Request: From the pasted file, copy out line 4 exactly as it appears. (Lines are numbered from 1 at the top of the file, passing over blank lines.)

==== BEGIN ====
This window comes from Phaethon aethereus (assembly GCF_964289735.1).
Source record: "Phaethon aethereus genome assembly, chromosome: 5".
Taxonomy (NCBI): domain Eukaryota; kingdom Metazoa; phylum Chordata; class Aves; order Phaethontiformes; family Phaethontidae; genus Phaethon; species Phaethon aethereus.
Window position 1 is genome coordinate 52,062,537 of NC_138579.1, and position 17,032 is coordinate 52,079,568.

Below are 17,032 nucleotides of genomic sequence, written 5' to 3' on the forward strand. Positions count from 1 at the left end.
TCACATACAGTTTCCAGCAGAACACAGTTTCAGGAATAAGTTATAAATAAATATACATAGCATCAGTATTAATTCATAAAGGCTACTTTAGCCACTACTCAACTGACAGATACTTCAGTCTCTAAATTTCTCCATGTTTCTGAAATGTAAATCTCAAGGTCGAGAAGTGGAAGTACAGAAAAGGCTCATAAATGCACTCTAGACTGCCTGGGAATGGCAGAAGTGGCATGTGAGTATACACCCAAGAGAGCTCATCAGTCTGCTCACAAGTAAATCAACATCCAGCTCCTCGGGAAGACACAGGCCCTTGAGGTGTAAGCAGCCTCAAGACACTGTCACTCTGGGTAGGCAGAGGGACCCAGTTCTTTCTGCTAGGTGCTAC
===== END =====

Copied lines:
Window position 1 is genome coordinate 52,062,537 of NC_138579.1, and position 17,032 is coordinate 52,079,568.